STARTED TO ask Bobby April about the Eagles' 2011 kick- and punt-returning performance. Didn't get real far.

"We were terrible," the Birds' special-teams coordinator said, interrupting his questioner's tiptoeing with a brusque shake of his head. "We had terrible results … It's hard to put a finger on [exactly why], we were just really inept. I can only say the ineptitude comes from me, because what we were asking guys to do, they were unable to perform it. Either they couldn't or they wouldn't. In either case, that's a mistake by me … We were really poor, the poorest I can remember in a long time. Just nothing. We made nothing happen."

The Eagles' kickoff-return average of 20.9 yards ranked 31st in the 32-team NFL. Their 7.07-yard punt-return average ranked 28th. As reasons for not making the playoffs went, this was less pertinent than, say, having the highest interception rate in the league, but it definitely didn't help. The only mitigating factor was that the Eagles did a fine job covering kicks (tied for 13th) and punts (third), which kept their own meager output from becoming a huge disparity. Nobody ran back a kickoff or punt for a touchdown, either for the Eagles or against them.

Fans tend to focus on the returner as the obvious focal point, and last season, the Birds used a rookie running back, Dion Lewis, to return kicks for the first time in his life, while their formerly explosive punt returner, DeSean Jackson drifted in and out of the picture, Jackson admitting his since-settled contract dispute affected his play. Other punt-return options, such as Chad Hall, didn't produce great improvement.

April said he definitely wasn't putting it all on the returners' shoulders.

"We've got to play with a lot more tenacity by the blockers, a lot more preparation – solid preparation – during the week, particularly the kickoff return," he said. "The kickoff return demands a tremendous amount of cooperation from the rest of the team. That has to come innately from the player, or I have to force it out of them … you're talking about a play that covers a lot of space. That means you need a lot of guys involved in the play … If [that week's opponent] runs a twist between the 3 and the 4, and we get a sloppy 3-4 look from the scout team, we're not really preparing ourselves properly."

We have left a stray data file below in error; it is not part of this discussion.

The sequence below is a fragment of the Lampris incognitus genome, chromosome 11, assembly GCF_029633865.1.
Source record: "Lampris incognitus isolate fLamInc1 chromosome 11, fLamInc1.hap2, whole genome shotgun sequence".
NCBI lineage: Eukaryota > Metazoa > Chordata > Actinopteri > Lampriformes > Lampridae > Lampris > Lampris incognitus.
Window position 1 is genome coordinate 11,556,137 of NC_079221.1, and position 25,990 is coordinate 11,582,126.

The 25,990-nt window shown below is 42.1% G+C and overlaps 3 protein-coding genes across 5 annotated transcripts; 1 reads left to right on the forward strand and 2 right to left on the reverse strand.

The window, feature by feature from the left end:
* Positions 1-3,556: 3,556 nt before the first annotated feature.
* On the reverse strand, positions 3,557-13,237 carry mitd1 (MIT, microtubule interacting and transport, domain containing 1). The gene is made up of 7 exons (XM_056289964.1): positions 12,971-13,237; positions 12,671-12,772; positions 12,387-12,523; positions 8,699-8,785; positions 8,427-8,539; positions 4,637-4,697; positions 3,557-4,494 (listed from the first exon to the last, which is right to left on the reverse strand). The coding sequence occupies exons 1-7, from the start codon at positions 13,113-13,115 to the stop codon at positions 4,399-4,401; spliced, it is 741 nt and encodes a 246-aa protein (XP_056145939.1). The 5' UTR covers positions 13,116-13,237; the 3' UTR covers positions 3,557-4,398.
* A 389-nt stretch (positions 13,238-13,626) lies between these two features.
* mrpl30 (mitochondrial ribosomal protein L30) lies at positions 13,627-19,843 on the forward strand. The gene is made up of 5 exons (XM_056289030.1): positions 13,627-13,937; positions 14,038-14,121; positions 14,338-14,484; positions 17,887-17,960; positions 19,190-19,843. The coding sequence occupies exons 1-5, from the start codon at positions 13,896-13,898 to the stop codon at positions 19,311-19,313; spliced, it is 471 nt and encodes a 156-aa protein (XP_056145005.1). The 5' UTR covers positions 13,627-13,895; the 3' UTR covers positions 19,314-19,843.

Nonetheless, it's unlikely either Lewis or Jackson will work as a primary return man in 2012. The Eagles drafted Georgia's Brandon Boykin in the fourth round this spring; Boykin is Georgia's all-time leader in kickoff return yards (2,663 on 110 returns) and touchdowns (four). Then they signed Demaris Johnson as an undrafted rookie. Johnson sat out his senior season at Tulsa under suspension after an incident involving underpaying for merchandise at a Macy's where his girlfriend worked, but he still ended his career as the NCAA's all-time leader in all-purpose yards (7,796) and kickoff-return yards (3,417). April also likes the work of former USC receiver Ron Johnson, who was with the Eagles last year, mostly on the practice squad, and Mardy Gilyard, a 2010 fourth-round pick of the Rams. Hall remains in the picture as well.